Fiction: Light [Rand Richards Cooper]

FOR THIS EDITION of the summer fiction column, my old friend Rand Richards Cooper has contributed “Light,” a poignant story  published in Big as Life, his 1996 collection of short fiction. In “Light” Cooper imagines reconnecting with our old high school art teacher. Show More Summary

Invitation: “Painting Not Painting” in Baltimore

Contributed by Sharon Butler / Please join us this coming Friday, July 21, 7 to 10 pm, for the opening reception of “Painting Not Painting,” an exhibition at ‘sindikit, the project space run by Tim Doud and Zoë Charlton in Baltimore....Show More Summary

Gretchen Frances Bennett’s tenderness

Gretchen Frances Bennett: “Objects that appear in my drawings are pieced together place holders, in an ongoing search for the things that stay. They speak to a fleeting image caught peripherally, that can hold basic significant information. Show More Summary

Images: Becky Brown, Annette Cords, and accidental poetry

According to the press release for “Cognition-Stroll,” a collaborative exhibition on view at Project:ARTspace that features Annette Cords and Becky Brown , “cognition-stroll” is a literal English translation of the German compound word Erkenntnisspaziergang,...Show More Summary

Art and Film: Ghost as witness

Contributed by Jonathan Stevenson / George Eliot said, wisely, that “our dead are never dead to us, until we have forgotten them.” For the great and infamous, it’s a prescription for immortality. As to more ordinary people, the sentiment can be cloyingly anodyne around the moment of a loved one’s death – it was viciously … read more... "Art and Film: Ghost as witness"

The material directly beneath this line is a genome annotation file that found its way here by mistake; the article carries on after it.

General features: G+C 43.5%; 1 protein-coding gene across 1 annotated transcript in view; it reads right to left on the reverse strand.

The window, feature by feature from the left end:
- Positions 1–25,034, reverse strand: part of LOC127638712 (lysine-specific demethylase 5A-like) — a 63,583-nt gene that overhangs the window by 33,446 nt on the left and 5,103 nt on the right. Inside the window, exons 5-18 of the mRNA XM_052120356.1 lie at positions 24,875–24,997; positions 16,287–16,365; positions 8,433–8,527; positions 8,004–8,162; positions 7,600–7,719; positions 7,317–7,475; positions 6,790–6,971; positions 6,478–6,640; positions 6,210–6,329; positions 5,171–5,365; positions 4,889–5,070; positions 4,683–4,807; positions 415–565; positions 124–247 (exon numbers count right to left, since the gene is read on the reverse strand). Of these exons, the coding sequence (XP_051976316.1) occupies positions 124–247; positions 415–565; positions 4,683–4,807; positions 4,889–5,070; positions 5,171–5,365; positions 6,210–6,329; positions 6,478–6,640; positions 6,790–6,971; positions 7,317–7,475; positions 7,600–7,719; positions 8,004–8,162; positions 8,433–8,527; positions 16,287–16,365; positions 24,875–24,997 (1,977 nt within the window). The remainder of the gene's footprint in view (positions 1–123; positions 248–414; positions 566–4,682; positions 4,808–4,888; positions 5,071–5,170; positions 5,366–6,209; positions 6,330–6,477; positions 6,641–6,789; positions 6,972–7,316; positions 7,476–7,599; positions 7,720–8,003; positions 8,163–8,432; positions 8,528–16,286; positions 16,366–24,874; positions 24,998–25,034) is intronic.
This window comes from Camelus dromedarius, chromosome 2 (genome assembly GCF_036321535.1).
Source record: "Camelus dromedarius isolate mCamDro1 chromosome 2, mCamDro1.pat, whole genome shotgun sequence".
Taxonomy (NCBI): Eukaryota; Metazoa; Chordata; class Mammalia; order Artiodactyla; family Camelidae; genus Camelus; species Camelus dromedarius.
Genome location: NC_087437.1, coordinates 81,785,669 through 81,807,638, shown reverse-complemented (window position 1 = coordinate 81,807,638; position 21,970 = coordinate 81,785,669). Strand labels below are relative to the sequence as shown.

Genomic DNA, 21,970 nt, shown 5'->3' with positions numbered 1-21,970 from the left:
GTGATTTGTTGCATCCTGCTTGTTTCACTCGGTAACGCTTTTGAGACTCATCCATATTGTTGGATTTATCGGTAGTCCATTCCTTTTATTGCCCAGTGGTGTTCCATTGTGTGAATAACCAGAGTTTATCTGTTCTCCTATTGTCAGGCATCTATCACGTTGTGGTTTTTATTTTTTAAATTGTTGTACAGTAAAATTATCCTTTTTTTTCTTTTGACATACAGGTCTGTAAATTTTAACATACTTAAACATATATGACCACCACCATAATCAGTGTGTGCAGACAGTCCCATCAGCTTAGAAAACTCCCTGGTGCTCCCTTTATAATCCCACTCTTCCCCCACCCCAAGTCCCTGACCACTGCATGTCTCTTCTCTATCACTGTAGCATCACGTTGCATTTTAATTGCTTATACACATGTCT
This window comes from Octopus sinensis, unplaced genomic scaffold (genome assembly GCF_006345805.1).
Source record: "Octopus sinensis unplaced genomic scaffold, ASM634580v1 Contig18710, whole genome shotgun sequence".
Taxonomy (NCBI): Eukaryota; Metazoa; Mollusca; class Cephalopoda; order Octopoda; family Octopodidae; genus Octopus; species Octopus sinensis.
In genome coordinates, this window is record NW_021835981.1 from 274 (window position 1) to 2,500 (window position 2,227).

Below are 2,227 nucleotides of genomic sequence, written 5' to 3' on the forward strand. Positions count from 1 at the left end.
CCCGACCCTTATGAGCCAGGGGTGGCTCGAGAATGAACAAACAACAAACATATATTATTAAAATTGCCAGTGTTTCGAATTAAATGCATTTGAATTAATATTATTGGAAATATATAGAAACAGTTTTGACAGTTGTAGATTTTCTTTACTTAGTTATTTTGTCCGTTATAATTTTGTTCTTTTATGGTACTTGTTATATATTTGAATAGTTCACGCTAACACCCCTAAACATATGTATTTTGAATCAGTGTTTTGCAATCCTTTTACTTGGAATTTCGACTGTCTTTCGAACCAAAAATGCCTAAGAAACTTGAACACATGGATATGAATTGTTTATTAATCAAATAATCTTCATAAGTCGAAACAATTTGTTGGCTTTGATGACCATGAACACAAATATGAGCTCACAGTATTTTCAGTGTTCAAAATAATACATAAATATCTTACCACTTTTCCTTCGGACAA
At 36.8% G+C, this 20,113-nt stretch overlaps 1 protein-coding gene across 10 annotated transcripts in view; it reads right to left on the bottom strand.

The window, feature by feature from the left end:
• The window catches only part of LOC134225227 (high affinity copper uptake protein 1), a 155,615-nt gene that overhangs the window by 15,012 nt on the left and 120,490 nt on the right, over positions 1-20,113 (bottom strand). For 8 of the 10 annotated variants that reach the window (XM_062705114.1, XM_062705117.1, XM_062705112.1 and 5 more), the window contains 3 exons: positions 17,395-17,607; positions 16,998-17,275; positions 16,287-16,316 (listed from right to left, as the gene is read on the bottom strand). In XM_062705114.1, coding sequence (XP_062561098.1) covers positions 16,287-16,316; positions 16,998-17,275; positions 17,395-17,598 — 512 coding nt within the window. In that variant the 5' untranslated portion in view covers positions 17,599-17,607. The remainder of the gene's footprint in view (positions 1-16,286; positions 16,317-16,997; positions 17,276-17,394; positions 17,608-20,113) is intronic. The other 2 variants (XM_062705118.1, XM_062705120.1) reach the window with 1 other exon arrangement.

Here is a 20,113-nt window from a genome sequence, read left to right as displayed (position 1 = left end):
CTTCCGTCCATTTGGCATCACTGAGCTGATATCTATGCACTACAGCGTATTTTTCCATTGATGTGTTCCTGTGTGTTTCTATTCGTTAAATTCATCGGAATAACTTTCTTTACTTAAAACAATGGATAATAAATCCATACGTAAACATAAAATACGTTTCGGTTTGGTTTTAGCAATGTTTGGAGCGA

Two Coats Selected Gallery Guide / July 10, 2017

Our mid-summer selected exhibitions list, organized by neighborhood, is, well, blooming with group shows that feature flowers, gardens, and nature. For those of you who are out of town, perhaps tending your own patch of land or painting at one of those fantastic artists’ residencies upstate, links are included for online browsing. Show More Summary

An artist’s legacy

Contributed by Sharon Butler / Estate planning for artists is complex, but Ellsworth Kelly, who died at 92 in December 2015, seems to have considered his legacy carefully. The artist contributed artwork to museums around the world. During a recent trip to Philadelphia, I had a chance to see a grouping of early paintings, many … read more... "An artist’s legacy"

Unlimited: Painting and political upheaval

Contributed by Sharon Butler / During the 1960s, the world was rocked by massive political upheaval. In May 1968, two weeks of student riots in Paris blasted traditional approaches seemingly across the socio-political board, from government to gender roles to education. Show More Summary

Art and politics: “Broad Stripes and Bright Stars” in New Haven

Aicha Woods and Dave Coon have co-curated “Broad Stripes and Bright Stars,” a thoughtful group exhibition on view at the Ely Center of Contemporary Art through August 13 that focuses how artists are using the American flag as image, object, and symbol. Show More Summary

Art and Film: Not so simple folk (art)

Contributed by Jonathan Stevenson / According to Aisling Walsh’s irrepressibly winning Maudie (2016), Maud Dowley, plagued by juvenile rheumatoid arthritis, was through no fault of her own a high-maintenance sibling whom an impatient older brother deposited with a mean aunt. Show More Summary